By now it’s well known just how much of a dumpster fire the 2017 season was for the New York Giants. Multiple suspensions. A head coach fired mid-season. The benching of a future Hall of Fame quarterback. And a last-place finish one year after earning a trip to the playoffs.
Most figured New York would find itself in complete tear-down mode this offseason. Move on from the fat on the roster and start anew with first-year head coach Pat Shurmur. Maybe even find a quarterback to eventually take over for Manning under center.
During the early stages of the offseason, this narrative has been thrown out of New York quicker than a Patriots fan wearing a Tom Brady hat. Based on what we’ve seen from the Giants, they still think short-term contention is possible. General manager Dave Gettleman and Co. also seem to think that overpaying for veterans is the way to go.
It started on Tuesday with the reported signing of soon-to-be 31-year-old running back Jonathan Stewart. It’s not that Stewart is a bad running back. Instead, it’s all about how the Giants needed to get younger at running back rather than overpay for an injury-prone veteran already on the back end of his career. The deal calls for $6.9 million over two seasons with a total value that could max out at $8.4 million.
— Ian Rapoport (@RapSheet) March 14, 2018
Stewart put up just 680 rushing yards and averaged a lowly 3.4 yards per attempt last season. It was the worst performance of his career. He’s going to be 31 next season. That’s when running backs usually decline, and Stewart already showed signs of this happening in 2017. Eek.
Then, on Wednesday, it was reported that the Giants will sign veteran left tackle Nate Solder to a four-year deal worth $62 million, making him the highest-paid offensive lineman in the league. Solder 29, has spent each of the past seven seasons protecting Tom Brady’s blindside in New England. On the surface, this seems like a tremendous deal for a team that struggled protecting Eli Manning last season. But that’s just on the surface.
Solder, too, will be entering his Age-30 season. He failed to earn a Pro Bowl nod or All-Pro honors in any of his seven seasons with the Patriots. The former first-round pick was also very much a product of Tom Brady’s quick release in New England. Quarterbacks of Brady’s ilk have a way of masking deficiencies along the offensive line.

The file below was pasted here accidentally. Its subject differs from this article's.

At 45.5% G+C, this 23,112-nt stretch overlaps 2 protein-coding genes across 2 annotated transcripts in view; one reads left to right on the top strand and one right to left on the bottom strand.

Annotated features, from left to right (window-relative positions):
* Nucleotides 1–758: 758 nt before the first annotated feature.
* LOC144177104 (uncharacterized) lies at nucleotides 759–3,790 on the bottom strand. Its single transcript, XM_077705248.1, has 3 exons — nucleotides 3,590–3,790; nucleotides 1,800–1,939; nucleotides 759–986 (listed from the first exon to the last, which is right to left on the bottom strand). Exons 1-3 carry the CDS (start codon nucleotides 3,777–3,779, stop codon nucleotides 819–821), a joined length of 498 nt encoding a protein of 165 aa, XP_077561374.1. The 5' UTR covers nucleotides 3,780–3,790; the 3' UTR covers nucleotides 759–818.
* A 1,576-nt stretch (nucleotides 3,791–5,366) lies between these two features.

His former backup, Jimmy Garoppolo, was a prime example of this in San Francisco last season. Garoppolo mirrors his game after Brady, and that came out in a big way during his five-start sample size with the 49ers. In the five games Garoppolo started, he was sacked a total of eight times. In the other 11 games, 49ers quarterbacks found themselves sacked 35 times. It was behind the very same offensive line.
As it relates to Solder himself, the metrics are not indicative of him being an elite-level pass protecting offensive lineman. Pro Football Focus actually graded him out as the 32nd-best offensive tackle in the NFL last season. That’s what we’d call mediocre.
Sure the Giants got better by adding Solder to the mix. That’s not really in question. But based on Manning’s game, we’re not going to see the offensive tackle’s inefficiencies in pass protection masked any more.
It’s also important to note that the Giants’ cap situation isn’t necessarily in great standing. We’re not talking about the Cleveland Browns, San Francisco 49ers or Indianapolis Colts here. Instead, this team was just $18 million under the cap before these two moves. It is paying the likes of Jason Pierre-Paul, Olivier Vernon, Janoris Jenkins, Alec Ogletree and Brandon Marshall well above what their market would indicated. We can now add these two aging veterans to that list.
The Solder’ signing is also a clear indication that New York is going to pass up on a quarterback with the No. 2 pick in next month’s draft. He was brought on to be Manning’s blindside protector. That is as clear a day. So in deciding to go for it, the Giants will likely miss out on a potential franchise quarterback when they are in prime position to land one…when they need to actually land one.
The definition of insanity surely is doing the same thing over and over again while expecting different results. Even with a new regime in New York, this feels like much of the same.